The third layer worth considering in Monkey Kingdom is perhaps the most important and the most difficult to see. This layer is difficult to see because it is the underlying method of both the story and the cinematic conventions. Monkey Kingdom anthropomorphizes this troop of toque macaques to the point where they are almost unrecognizable as monkeys. Monkey Kingdom does such a good job telling a story that humans can relate to, the film becomes about humans instead of about this troop of monkeys. Maya isn’t called “Maya” by the other monkeys. The monkey doesn’t name her son “Kip.” The monkey isn’t trying to scale the social ladder and usurp the powerful “sisterhood” at the top. The monkey doesn’t see the interloping male as a means to gain status in the troop. The “sisters” aren’t jealous of her baby. None of the monkeys have “street smarts.” These are all human ideas the film imposes on the macaques in order to tell us a story we can understand.
Cinema excels at engendering empathy. Movies allow us to feel what someone else feels. They provide us a window into the perspectives of “others.” Cinematic tools can also be used to do the opposite – they can be used to force perspective onto a movie’s subject. Whether it is intentional or not, there is a deep antipathy at work when movies force perspective in this way. It is as if the movie is saying, “That which I am featuring is so foreign to me, so ‘other,’ I must make it look and act like me if I’m going to interact with it.” To honor the unique humanity, or in this case, monkey-ness, of another we must honestly appraise the other as they are, not as we wish they were. Only after seeing them for who they are can we love them fully.
Granted, this is difficult when we’re talking human-to-human interaction. Looking cross-species is exponentially more difficult, and Monkey Kingdom’s anthropomorphism is a valiant if misguided attempt to understand macaque society and translate its dynamics for a human audience. What would a better method look like?
Radiolab recently ran a series of stories about people trying to get “inside” animals’ minds. The final segment of their program, “Sharing Is Caring? Or is it Sin?,” focused on two authors’ interactions with geese. Writer Paul Theroux makes the point that the only way he has found to see geese in the fullness of their geese-ness is to take a chair into the midst of the geese who live in his yard and sit for long period of time until the geese forget he’s there. He says that when this happens, he is granted an opportunity to “simply [watch] animals who are content doing their thing.” He continues, “Then you feel a bit like Adam.” (Interestingly, Radiolab follows this confession with the sound of geese overlaid with the sound of a church choir.)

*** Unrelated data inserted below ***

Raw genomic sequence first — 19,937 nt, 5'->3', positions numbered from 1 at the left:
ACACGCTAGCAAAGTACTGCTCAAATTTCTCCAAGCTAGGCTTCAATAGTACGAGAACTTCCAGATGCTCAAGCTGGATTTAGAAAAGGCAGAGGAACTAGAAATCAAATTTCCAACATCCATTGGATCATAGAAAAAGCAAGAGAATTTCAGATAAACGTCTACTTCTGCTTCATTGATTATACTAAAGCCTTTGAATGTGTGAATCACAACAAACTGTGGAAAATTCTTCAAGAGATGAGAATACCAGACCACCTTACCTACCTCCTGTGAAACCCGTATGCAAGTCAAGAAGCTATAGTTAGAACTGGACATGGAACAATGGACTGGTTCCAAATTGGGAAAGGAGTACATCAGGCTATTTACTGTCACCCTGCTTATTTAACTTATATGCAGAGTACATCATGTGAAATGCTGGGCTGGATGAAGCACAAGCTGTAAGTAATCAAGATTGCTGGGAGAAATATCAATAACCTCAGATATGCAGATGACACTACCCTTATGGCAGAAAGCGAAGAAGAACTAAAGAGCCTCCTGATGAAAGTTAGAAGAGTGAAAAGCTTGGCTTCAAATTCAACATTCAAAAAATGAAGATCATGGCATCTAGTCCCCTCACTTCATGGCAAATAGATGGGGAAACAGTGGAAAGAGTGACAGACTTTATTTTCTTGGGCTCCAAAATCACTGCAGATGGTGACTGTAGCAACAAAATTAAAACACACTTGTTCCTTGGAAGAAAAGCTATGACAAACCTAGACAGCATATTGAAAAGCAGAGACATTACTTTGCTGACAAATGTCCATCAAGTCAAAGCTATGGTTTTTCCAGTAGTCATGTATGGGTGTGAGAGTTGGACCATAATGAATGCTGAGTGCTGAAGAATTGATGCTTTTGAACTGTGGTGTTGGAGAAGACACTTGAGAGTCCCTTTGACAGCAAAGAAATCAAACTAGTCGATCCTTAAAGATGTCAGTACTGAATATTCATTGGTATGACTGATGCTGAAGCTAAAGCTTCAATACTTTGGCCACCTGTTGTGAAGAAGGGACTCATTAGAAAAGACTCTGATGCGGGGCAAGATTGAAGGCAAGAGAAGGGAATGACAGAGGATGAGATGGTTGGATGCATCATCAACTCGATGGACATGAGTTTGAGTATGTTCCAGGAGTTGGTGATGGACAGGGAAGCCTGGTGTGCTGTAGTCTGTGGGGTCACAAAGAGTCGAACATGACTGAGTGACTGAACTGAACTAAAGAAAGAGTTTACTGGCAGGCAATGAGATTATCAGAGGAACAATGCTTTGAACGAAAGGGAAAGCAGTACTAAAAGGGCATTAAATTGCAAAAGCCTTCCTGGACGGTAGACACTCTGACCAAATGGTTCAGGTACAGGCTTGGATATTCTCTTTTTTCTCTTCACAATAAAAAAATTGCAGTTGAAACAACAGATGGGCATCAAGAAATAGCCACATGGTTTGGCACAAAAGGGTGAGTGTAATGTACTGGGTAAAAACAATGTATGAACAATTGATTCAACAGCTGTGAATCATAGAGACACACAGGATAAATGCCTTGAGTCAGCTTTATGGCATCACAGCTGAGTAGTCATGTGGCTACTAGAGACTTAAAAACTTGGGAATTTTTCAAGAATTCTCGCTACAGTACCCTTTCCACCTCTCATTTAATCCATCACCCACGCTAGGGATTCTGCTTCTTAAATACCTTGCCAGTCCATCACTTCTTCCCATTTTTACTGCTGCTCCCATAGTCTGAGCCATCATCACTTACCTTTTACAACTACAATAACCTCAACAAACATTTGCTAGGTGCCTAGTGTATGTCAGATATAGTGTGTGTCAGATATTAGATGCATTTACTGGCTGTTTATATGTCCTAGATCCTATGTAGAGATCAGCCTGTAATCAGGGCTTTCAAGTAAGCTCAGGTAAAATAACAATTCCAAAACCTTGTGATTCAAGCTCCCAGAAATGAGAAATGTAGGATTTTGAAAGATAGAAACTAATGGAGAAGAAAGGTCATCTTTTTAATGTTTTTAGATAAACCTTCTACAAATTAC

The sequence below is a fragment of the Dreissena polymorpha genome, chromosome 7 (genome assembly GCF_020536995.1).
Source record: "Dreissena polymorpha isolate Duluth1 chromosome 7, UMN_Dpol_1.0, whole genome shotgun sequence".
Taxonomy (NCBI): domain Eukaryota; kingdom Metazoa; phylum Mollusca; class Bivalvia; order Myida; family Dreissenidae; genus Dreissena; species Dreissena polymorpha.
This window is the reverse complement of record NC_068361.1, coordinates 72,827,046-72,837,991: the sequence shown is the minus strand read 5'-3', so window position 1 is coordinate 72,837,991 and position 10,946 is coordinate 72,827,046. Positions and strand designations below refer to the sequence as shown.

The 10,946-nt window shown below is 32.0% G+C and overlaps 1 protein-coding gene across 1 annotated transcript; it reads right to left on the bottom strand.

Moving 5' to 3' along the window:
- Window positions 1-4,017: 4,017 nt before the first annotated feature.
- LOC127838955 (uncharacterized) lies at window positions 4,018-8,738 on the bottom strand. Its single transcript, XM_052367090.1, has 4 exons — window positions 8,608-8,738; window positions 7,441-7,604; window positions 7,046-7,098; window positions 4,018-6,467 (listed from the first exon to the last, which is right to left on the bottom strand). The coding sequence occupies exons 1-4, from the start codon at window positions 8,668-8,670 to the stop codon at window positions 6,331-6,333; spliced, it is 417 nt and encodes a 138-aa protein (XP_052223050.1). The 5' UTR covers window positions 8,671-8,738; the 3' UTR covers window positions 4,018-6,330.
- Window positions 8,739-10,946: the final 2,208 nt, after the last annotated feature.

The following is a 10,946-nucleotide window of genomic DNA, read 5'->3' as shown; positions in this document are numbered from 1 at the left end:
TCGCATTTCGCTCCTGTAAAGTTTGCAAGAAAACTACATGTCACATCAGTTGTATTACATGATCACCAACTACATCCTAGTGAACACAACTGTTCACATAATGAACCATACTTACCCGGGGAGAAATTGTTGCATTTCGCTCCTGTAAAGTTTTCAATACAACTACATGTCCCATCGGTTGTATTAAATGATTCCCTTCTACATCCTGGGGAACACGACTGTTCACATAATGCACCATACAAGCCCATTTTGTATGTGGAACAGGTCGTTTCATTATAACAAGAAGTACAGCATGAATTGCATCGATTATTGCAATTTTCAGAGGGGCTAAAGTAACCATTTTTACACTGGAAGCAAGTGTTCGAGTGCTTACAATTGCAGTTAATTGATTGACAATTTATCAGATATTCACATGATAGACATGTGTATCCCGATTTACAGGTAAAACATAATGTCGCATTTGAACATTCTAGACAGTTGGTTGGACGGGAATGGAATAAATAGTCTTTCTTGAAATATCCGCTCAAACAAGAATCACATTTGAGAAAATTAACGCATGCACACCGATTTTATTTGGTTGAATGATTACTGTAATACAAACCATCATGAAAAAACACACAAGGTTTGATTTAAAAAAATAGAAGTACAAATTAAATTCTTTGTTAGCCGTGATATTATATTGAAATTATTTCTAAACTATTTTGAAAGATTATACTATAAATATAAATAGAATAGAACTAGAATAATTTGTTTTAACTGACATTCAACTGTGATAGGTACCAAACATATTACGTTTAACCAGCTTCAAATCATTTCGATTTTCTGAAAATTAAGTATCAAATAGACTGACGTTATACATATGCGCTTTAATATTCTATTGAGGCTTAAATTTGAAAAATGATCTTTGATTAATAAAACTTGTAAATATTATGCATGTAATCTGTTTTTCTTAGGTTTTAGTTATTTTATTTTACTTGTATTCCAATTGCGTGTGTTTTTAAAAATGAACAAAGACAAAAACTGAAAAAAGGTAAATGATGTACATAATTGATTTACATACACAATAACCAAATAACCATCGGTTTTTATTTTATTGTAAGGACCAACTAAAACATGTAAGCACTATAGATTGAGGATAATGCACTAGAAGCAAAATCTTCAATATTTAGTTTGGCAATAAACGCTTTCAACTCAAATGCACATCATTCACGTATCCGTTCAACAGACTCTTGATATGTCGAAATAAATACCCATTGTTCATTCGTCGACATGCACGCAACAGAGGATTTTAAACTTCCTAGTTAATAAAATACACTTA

The method Theroux describes is the closest he can get to being incarnated with the geese. He can’t become a goose and interact with them, but he can become invisible to them and at least see them as they are, undisturbed by his presence. His method is very similar to the method used not by the filmmaking team behind Monkey Kingdom but by the researchers who have been living on the edge of macaque society in the Sri Lankan jungle for fifty years, as Monkey Kingdom director Mark Linfield reports in this interview with NPR’s Arun Rath. That kind of work requires extreme patience, psychological, emotional, physical, and spiritual endurance, and a self-sacrificial spirit. It’s the kind of work done by the best missionaries, the best scientists, the best pastors, and the best artists alike. It’s the hard work of getting yourself out of the way long enough to see the particular ways you might positively influence a situation. Then it’s doing that particular thing well and with the other always in mind.